CREATE OR REPLACE VIEW dsongcp.airport_delays AS
WITH delays AS (
    FROM dsongcp.streaming_delays d
    JOIN dsongcp.airports a USING(AIRPORT) 
FROM delays

This is slightly different from the second query in the previous section in that it also adds the location of the airport by joining against the airports table.

Having saved the view in BigQuery, we can create a data source for the view in Data Studio, just as we did in the previous chapter:

  1. Visit

  2. Create a BigQuery data source, point it to the airport_delays view, and connect to it.

  3. Change the location field from Text to a Geo | Latitude, Longitude, then create report.

  4. Add a “Geo Chart” to the report.

  5. Specify the location field as the geo dimension (see Figure 4-8)

  6. Specify average departure delay as the dimension, and United States as the zoom level.

  7. Change the style so that the color bar goes from green to red through white.

  8. Repeat for the arrival delay

Dashboard of latest flight data from across the United States
Figure 4-8. Dashboard of latest flight data from across the United States

It is worth reflecting on what we did in this section. We processed streaming data in Cloud Dataflow, creating 60-minute moving averages that we streamed into BigQuery. We then created a view in BigQuery that would show the latest data for each airport, even as it was streaming in. We connected that to a dashboard in Data Studio. Every time the dashboard is refreshed, it pulls new data from the view, which in turn dynamically reflects the latest data in BigQuery.


In this chapter, we discussed how to build a real-time analysis pipeline to carry out streaming analytics and populate real-time dashboards. In this book, we are using a dataset that is not available in real time. Therefore, we simulated the creation of a real-time feed so that I could demonstrate how to build a streaming ingest pipeline. Building the simulation also gives us a handy test tool—no longer do we need to wait for an interesting event to happen. We can simply play back a recorded event!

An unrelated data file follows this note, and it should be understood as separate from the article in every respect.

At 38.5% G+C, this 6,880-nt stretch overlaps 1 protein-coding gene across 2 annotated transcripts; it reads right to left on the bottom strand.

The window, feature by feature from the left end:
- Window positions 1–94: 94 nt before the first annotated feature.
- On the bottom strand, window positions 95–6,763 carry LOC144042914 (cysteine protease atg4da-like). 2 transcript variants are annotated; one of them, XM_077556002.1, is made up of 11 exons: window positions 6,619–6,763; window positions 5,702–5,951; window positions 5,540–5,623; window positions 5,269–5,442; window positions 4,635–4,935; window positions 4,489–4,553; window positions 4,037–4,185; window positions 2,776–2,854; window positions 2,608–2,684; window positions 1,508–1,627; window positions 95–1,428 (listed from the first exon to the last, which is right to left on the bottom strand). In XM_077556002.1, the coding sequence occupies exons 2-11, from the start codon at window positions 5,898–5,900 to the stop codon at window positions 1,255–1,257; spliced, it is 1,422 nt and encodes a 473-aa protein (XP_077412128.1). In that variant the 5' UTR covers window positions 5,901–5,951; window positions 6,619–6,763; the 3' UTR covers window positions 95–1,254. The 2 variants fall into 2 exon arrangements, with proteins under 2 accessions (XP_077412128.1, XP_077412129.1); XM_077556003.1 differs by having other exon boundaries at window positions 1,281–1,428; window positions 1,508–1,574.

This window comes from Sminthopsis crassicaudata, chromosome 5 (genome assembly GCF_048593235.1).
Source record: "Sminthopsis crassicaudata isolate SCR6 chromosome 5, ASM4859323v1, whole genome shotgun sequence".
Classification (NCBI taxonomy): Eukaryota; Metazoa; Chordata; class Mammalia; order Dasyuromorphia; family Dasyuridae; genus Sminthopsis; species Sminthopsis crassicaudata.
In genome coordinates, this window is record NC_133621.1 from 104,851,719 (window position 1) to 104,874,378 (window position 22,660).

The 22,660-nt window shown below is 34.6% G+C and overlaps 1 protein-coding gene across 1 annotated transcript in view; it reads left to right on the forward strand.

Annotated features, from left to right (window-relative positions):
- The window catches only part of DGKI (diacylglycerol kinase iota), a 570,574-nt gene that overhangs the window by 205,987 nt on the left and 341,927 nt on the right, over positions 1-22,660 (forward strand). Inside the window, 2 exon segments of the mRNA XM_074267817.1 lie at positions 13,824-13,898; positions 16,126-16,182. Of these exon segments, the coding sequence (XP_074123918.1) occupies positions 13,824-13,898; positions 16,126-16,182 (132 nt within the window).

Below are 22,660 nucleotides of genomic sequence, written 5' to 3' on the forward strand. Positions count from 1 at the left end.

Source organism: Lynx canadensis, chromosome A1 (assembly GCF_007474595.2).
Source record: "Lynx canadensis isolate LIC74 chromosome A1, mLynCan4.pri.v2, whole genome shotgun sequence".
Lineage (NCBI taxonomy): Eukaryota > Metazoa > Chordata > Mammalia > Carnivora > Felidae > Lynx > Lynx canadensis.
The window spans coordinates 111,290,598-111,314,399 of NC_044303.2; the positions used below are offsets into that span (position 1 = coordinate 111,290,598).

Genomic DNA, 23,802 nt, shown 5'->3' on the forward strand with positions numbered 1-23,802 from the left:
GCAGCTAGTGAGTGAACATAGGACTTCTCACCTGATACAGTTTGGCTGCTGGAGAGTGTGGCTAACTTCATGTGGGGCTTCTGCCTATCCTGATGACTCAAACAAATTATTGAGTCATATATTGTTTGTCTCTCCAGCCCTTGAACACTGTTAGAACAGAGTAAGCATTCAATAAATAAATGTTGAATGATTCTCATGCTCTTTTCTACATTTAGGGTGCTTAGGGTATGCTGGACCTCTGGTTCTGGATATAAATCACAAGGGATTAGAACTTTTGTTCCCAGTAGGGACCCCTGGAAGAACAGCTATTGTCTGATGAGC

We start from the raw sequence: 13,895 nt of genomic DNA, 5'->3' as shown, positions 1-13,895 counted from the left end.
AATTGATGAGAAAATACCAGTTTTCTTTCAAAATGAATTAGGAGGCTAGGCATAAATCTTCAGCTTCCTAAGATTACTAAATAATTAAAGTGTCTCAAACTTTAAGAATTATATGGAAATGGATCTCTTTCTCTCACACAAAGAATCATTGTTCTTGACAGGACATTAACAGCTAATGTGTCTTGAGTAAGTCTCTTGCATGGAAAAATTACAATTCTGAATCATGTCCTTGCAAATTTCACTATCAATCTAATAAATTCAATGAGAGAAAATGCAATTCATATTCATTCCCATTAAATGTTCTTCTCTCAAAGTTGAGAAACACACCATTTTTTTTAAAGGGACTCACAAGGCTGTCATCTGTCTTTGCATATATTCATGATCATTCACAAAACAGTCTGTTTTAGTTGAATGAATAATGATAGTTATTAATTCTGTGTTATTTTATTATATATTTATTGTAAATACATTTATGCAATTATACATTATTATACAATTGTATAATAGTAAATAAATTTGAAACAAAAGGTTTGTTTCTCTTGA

In the process of building out the simulation, we realized that time handling in the original dataset was problematic. Therefore, we improved the handling of time in the original data and created a new dataset with UTC timestamps and local offsets. This is the dataset that we will use going forward.

We also looked at the reference architecture for handling streaming data in Google Cloud Platform. First, receive your data in Cloud Pub/Sub so that the messages can be received asynchronously. Process the Cloud Pub/Sub messages in Cloud Dataflow, computing aggregations on the data as needed, and stream either the raw data or aggregate data (or both) to BigQuery. We worked with all three Google Cloud Platform products (Cloud Pub/Sub, Cloud Dataflow, and BigQuery) using the Google Cloud Platform client libraries in Python. However, in none of these cases did we ever need to create a virtual machine ourselves—these are all serverless and autoscaled offerings. We thus were able to concentrate on writing code, letting the platform manage the rest.

1 Note that this is a common situation. It is only as you start to explore a dataset that you discover you need ancillary datasets. Had I known beforehand, I would have ingested both datasets. But you are following my workflow, and as of this point, I knew that I needed a dataset of timezone offsets but hadn’t yet searched for it!

2 See 04_streaming/design/

3 Or make a copy or view of the table with anonymized column values—we cover safeguarding personally identifiable information in Chapter 7.

4 For example, the time zone of Sevastopol changed in 2014 from Eastern European Time (UTC+2) to Moscow Time (UTC+4) after the annexation of Crimea by the Russian Federation.

5 For example, is there a spike associated with traffic between 5 PM and 6 PM local time?

6 The Java API is much more mature and performant, but Python is easier and more concise. In this book, we will use both.

7 This code is in 04_streaming/transform/ of the GitHub repository of this book.

8 This code is in 04_streaming/transform/ of the GitHub repository of this book.

9 See the answer to the question “How do I handle NameErrors?” at

10 Normally, the recommended way to sample a BigQuery table is to do SELECT * FROM WHERE TABLESAMPLE SYSTEM (0.001) because table sampling isn’t cached and so, we will get different results each time. However, at the time of writing, table sampling works only on tables and flights is a View. Besides, in our current use case, we don’t care whether or not we get different samples each time we run the query. That’s why I’m using rand().

11 See the file 04_streaming/transform/

12 This code is in 04_streaming/transform/ of the GitHub repository of this book.

13 This code is in 04_streaming/transform/ of the GitHub repository of this book.

14 This code is in 04_streaming/transform/ of the GitHub repository of this book.

15 It opens a door to someone passing in queries that could, for example, delete a table

16 See 04_streaming/simulate/

17 For an example, go to

18 See 04_streaming/realtime/

19 If you wanted to write the raw data that is received to BigQuery, you could do that, too, of course—that is what is shown in the previous code snippet. In this section, I assume that we need only the aggregate statistics over the past hour.

20 Recall that we are computing aggregates over 60 minutes every 5 minutes. Cloud Dataflow treats the first “full” window as happening 65 minutes into the simulation. Because we are simulating at 30 times speed, this is two minutes on your clock.